Thursday Afternoon

I looked out my office window and realized that the skies decided to open up and let some water fall from the sky. I’m more than happy to take it and let it water my lawn and my garden. I can only hope it continues because I really need to fill my rain barrels and I’m going to hate to see my next water bill.

But it takes me back to another day and another time when I was a kid growing up in southern Iowa. We had some awfully dry summers in the late 1960’s. My two oldest brothers were off in the military and doing their thing. My oldest sister, the Troll, was either babysitting or looking for a job. My older brother was … well, he was just one of those that liked to force his will over others that were smaller than he. Do you remember that phrase “I’m gonna pound you.”? I think he and his friends invented it since they liked to smack around and boss around the little kids. That left my youngest brother to hang out with since my little sister was viewed as being a pain in the neck to have around. She was the “baby” and was overly spoiled by Dad.

Those summers were long and hot and extremely dry. The last time that it rained was before Memorial Day and everyone’s lawn had turned brown and gardens were trying to shrivel up and would have if it weren’t for the neighbor ladies using their water hoses them down or filling their water cans from a well. The area farmers weren’t so lucky and neither were the dirt roads around town. Cars and trucks would use the dirt road down the street from us and they would just raise a cloud of light brown dust that would just cover everything. Momma hated it because a cloud of dust would eventually make it down the street making its way inside the house.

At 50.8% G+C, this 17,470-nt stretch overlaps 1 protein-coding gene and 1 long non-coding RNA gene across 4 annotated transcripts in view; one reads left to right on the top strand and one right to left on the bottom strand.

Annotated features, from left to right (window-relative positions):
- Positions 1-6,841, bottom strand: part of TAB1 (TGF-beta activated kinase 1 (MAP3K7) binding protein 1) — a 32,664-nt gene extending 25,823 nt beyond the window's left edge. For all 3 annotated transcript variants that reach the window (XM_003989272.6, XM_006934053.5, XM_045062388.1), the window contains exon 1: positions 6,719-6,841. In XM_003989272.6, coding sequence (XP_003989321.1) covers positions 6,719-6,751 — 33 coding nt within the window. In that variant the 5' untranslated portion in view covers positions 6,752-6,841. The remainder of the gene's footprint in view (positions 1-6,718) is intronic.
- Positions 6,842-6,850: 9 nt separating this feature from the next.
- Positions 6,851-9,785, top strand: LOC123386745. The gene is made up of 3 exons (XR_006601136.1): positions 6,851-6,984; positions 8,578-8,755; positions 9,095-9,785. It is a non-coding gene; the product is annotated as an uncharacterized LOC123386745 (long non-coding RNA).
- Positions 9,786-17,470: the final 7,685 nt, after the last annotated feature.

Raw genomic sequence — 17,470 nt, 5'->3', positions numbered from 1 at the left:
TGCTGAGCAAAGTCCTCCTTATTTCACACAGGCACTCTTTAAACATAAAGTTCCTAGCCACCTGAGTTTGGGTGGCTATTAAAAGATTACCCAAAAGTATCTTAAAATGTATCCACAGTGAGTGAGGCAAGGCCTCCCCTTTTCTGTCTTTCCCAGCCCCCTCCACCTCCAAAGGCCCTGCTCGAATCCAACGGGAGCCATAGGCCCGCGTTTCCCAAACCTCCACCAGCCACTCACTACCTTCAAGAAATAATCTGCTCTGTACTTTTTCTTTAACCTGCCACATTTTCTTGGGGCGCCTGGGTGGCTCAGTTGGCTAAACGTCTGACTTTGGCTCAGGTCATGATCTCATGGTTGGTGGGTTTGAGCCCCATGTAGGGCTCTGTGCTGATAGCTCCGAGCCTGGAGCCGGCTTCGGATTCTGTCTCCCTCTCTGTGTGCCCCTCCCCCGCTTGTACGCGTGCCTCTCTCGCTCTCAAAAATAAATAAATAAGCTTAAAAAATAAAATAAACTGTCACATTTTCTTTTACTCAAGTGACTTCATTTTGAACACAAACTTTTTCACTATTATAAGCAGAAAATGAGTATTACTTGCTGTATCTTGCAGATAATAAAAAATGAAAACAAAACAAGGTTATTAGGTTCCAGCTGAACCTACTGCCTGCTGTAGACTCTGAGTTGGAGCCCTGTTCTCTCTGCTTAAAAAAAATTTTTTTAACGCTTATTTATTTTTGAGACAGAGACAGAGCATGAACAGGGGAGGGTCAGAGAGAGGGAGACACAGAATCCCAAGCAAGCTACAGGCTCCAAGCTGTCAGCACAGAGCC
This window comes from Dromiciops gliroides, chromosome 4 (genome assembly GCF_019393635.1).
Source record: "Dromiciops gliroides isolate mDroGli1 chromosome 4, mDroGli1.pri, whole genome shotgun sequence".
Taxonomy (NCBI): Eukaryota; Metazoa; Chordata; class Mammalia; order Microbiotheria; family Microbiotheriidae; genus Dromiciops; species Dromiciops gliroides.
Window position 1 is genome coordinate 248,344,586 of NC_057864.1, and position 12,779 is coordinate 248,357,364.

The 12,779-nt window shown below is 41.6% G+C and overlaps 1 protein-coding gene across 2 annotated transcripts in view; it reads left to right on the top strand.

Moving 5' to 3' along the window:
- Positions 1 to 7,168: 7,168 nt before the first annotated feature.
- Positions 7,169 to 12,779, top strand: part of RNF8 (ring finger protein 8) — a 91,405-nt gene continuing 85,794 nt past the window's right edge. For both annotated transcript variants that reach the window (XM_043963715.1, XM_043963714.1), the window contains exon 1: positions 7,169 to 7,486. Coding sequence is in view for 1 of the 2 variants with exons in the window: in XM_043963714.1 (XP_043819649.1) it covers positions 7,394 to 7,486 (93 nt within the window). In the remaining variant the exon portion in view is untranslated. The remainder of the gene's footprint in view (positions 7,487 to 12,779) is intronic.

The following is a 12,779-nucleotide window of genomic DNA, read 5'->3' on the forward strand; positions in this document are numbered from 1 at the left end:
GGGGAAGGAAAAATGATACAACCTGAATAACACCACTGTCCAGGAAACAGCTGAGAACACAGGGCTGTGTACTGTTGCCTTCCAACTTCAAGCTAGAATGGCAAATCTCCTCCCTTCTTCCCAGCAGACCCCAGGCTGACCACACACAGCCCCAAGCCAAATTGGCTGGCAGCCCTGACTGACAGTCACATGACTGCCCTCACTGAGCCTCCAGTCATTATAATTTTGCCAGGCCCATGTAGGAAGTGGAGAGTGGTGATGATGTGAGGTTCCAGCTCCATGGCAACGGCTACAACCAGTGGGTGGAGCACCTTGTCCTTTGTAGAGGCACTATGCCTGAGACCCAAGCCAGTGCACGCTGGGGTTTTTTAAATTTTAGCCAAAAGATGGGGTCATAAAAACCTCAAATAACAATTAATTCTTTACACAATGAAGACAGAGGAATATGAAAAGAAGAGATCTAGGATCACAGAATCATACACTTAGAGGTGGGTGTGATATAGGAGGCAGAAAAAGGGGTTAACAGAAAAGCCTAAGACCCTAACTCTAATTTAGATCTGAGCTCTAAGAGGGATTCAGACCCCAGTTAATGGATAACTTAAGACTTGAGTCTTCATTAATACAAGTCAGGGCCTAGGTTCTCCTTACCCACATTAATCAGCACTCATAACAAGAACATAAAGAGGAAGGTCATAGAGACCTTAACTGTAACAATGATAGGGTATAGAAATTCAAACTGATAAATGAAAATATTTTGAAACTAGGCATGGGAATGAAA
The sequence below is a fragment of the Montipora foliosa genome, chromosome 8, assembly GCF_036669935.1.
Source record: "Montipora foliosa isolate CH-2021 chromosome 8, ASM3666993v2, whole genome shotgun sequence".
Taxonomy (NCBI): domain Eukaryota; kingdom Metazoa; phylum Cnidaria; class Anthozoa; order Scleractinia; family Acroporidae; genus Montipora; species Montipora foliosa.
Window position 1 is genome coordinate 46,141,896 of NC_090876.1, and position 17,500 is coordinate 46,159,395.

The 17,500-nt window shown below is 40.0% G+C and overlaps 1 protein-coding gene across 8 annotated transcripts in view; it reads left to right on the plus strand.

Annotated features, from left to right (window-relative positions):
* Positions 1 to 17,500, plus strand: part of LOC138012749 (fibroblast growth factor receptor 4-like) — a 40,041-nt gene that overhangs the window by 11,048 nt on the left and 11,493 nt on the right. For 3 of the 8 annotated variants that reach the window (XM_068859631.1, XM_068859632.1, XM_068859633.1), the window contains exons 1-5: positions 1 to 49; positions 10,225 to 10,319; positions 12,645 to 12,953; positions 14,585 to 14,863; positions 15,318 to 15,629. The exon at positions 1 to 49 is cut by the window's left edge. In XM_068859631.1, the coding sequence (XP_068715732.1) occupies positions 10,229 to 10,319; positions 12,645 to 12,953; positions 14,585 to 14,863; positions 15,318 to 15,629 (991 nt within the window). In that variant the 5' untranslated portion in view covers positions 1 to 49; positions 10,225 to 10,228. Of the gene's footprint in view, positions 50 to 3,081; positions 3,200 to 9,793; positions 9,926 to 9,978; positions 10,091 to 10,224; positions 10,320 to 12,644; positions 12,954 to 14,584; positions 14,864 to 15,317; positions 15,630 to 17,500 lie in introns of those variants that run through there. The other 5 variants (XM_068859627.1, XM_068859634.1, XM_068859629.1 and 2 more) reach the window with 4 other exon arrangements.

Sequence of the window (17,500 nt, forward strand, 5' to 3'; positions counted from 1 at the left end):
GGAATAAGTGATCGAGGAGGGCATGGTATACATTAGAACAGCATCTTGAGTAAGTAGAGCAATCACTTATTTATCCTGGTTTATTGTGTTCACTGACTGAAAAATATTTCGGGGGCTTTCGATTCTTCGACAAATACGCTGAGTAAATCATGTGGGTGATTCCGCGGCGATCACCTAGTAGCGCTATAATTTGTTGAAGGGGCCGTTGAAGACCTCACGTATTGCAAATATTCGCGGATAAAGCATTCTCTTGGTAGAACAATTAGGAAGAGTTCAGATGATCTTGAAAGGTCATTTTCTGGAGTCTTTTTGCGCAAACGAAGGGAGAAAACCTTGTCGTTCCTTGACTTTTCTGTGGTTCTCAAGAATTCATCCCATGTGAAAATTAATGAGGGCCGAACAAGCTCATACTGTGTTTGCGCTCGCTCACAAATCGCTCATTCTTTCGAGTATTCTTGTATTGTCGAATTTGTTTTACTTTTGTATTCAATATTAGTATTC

We spent nights sleeping on the floor because laying in bed was just too hot. The windows would be open and we’d turn the box fan around in the window hoping to pull in some of the cooler night air until Momma found out what we did. Then we’d have to turn it back around so it would push the hot air out of the house cuz Momma said that’s what it would do. Eventually we would just give up and take some blankets outside and spread them on the ground thinking at least that it was cooler out there than it was inside. What was the choice? Trying to sleep in a hot house or risk being bitten by a hunderty billionty mosquitoes. We chose the bugs. This of course was before “Skin So Soft” was invented.

We could have sworn that we heard the corn stalks drying in the hot summer nights. Farmers and especially farm wives would worry away the day wondering when it was going to rain. They always kept their ears close the the radio for the noon weather report or watched the TV for the local news each night. The news would always tell about how dire the crops were getting or how many hogs were estimated to have overheated and died under the hot Iowa summer sun. The ground cracked as the sun beat down upon it. Churches would hold special services to pray for rain.

And finally it would come down like manna from heaven.